The City Council voted 5-3 on Tuesday night to deny rezoning for the $100 million Chattanooga Village retail, office and residential project in Hixson.
Opposed were Pam Ladd, Jack Benson, Manny Rico, Sally Robinson and Peter Murphy. In favor were Andrae McGary, Russell Gilbert and Carol Berz. Deborah Scott was absent.
Ms. Ladd, the District 3 representative, said there was strong opposition from Hixson residents to the project at Highway 153 and Boy Scout Road.
Attorney Joe Conner, speaking for the North Chickamauga Creek Conservancy, said developer Duane Horton had declined to go along with several of the group's requests, including phased zoning of the property starting with apartments and setting aside conservation easements.
Mr. Horton said afterward, “We didn’t leave anything on the table, and were consistent about addressing every issue the community and council members had. Our team is very confident that Chattanooga Village would have made a significant positive impact in Hixson, and, unfortunately, we will not have the opportunity to see those plans unfold at this time.
“We had hoped to see a development that was unique to the Chattanooga area, and that would offer attractive options to newcomers and those already living in the area. We are going to re-evaluate all options available at this point, which may include selling the property.”
He said immediate plans for the land, which is zoned R-1 for single-family homes, have not been determined.
Mr. Horton said the project would not be feasible in phases and could be better planned as an overall project. He said 68 acres would be set aside as green space and would eventually be placed under conservation easements.
Ms. Ladd noted there had been "a lot of money" battling for and against the rezoning, including the hiring of attorneys and PR firms.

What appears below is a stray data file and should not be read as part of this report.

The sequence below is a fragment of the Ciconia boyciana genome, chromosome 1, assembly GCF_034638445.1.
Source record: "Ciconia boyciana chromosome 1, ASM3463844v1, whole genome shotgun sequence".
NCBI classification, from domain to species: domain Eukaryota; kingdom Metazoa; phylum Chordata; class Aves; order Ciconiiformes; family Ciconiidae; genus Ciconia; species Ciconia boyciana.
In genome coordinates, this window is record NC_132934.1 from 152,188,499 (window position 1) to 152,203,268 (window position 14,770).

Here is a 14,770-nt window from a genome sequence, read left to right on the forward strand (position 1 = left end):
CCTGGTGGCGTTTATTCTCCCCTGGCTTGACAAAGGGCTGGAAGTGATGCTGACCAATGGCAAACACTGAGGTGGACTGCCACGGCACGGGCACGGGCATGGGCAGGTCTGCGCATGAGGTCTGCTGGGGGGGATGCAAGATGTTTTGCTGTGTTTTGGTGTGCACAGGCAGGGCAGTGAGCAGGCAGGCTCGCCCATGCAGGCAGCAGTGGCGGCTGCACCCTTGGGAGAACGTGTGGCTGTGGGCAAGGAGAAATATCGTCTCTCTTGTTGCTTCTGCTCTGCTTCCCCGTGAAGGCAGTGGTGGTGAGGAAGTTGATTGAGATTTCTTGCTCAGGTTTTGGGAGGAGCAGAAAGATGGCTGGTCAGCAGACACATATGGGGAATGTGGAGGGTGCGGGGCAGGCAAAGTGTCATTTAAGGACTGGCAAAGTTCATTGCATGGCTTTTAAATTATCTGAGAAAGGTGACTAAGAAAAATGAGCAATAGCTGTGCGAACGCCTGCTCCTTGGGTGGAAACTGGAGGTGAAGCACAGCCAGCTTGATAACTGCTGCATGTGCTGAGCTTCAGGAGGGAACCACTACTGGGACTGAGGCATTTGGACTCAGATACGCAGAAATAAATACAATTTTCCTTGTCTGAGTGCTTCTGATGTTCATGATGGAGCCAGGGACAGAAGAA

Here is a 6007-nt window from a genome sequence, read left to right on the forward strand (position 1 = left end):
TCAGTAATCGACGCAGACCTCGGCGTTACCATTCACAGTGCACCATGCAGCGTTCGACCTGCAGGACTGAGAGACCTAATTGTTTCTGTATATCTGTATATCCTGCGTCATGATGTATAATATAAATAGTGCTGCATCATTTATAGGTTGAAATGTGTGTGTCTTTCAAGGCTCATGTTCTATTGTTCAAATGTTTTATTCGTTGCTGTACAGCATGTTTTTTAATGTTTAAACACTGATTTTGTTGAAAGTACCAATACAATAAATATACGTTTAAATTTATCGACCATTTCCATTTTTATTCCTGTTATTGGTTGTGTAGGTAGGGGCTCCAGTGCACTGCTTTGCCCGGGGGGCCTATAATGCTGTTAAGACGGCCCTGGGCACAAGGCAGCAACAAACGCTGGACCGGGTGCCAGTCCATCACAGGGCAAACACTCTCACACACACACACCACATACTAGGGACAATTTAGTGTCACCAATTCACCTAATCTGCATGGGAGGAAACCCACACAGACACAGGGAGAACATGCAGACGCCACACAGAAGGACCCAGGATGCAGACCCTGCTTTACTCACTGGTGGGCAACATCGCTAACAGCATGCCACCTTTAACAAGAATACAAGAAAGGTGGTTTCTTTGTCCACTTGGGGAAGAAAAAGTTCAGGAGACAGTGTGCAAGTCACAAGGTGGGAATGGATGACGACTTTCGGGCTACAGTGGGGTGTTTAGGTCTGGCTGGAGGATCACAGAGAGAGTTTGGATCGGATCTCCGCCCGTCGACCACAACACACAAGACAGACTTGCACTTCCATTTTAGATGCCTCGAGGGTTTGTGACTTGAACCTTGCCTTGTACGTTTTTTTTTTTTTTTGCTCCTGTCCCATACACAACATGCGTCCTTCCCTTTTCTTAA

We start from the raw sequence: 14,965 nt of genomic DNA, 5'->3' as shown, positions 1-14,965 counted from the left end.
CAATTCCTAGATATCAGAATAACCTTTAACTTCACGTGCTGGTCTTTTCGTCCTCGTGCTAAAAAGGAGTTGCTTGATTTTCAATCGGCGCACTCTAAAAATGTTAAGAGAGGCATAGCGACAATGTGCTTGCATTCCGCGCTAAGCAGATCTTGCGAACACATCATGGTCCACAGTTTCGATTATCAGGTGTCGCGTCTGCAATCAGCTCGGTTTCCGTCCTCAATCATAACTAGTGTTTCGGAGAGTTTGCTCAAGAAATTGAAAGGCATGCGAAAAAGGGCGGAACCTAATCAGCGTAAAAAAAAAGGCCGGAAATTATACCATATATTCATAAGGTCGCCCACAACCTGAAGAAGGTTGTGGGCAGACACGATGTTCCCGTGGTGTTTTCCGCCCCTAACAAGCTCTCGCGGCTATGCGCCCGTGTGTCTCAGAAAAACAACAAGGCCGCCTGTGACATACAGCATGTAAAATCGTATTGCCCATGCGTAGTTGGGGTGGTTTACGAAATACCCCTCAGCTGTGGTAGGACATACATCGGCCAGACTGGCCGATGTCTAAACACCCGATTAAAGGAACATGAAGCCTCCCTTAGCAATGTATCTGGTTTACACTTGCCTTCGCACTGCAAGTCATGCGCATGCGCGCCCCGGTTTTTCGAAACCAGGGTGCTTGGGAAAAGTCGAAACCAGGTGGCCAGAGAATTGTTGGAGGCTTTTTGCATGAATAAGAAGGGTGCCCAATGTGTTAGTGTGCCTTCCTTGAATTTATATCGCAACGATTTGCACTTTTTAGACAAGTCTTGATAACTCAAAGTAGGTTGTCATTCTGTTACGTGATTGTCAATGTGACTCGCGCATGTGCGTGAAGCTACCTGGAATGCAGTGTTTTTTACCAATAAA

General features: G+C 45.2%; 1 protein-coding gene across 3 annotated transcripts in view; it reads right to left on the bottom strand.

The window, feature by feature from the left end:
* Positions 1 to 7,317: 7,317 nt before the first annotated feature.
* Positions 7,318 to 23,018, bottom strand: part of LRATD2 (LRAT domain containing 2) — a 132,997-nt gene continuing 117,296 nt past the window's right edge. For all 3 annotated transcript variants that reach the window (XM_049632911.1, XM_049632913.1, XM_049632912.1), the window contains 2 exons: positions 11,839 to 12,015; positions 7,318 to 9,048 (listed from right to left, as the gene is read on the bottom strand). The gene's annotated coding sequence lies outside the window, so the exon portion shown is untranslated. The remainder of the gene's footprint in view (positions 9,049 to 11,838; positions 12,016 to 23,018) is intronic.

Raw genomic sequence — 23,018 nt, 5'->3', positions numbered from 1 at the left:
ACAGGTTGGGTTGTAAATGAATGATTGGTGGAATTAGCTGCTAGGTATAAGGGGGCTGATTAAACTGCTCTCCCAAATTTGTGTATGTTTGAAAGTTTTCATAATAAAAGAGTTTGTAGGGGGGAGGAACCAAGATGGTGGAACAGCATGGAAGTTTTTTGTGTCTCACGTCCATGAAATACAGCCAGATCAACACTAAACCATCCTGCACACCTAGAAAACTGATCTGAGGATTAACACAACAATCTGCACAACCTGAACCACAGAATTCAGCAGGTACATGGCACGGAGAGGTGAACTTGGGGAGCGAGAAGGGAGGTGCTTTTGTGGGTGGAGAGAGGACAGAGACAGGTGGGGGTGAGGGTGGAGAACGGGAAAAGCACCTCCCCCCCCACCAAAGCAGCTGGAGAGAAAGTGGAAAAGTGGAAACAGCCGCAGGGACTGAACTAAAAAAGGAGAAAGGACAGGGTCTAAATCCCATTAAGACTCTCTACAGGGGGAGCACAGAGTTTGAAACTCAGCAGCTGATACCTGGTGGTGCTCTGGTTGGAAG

Mr. Horton said the plan was to start immediately on the apartments that would be ready by 2015. He said 70,000 square foot of retail space would open in 2015. He said a retail village would be ready by 2016 or 2017. Corporate offices were planned by 2018.
He said there had been 18 public meetings on the project and five major redesigns. He said a number of changes were made due to resident concerns.
Rick Hill, a retail expert from Bardstown, Ky., said a feasbility study was completed in early November and it showed that the retail component would work. He stated, "There is a clear market for a new urbanism market in Chattanooga." He said the retail village "would attract dynamic new retailers to the market."
Attorney Conner said, "It's great to come down from Bardstown, Ky., and say it will work," but he said there are numerous empty commercial buildings and land in Hixson, including across Highway 153 at The Fountains, with which Mr. Horton has been involved.
He said there needed to be a remote access road for fire safety, but that was not in the plan.
Ellie Wallis, who said 2,800 people signed petitions in opposition, said Mr. Horton "makes grandiose promises," but would not back them up in writing. She said there was no assurance "this won't end up as a boondoggle."
She said the developer had not gone along with the city's request on stormwater retention on the project. John Bridger of the Regional Planning Agency said the initial requirement was for stormwater retention of 1.6 inches, but he said that was a mistake because the 1.6 inches applies to South Chickamauga Creek, not North Chickamauga Creek. He said Mr. Horton wound up agreeing to a one-inch standard for the commercial area and three-fourth of an inch elsewhere. Mr. Bridger said that meets current requirements, though he said the standard is due to rise to an inch.
Mr. Bridger said the staff had recommended approval with 33 conditions. He said there had been two recent meetings that involved both sides of the issue.
The hilly, 190-acre site near North Chickamauga Creek is owned by Jack Lonas. His attorney, Sam Elliott, urged approval.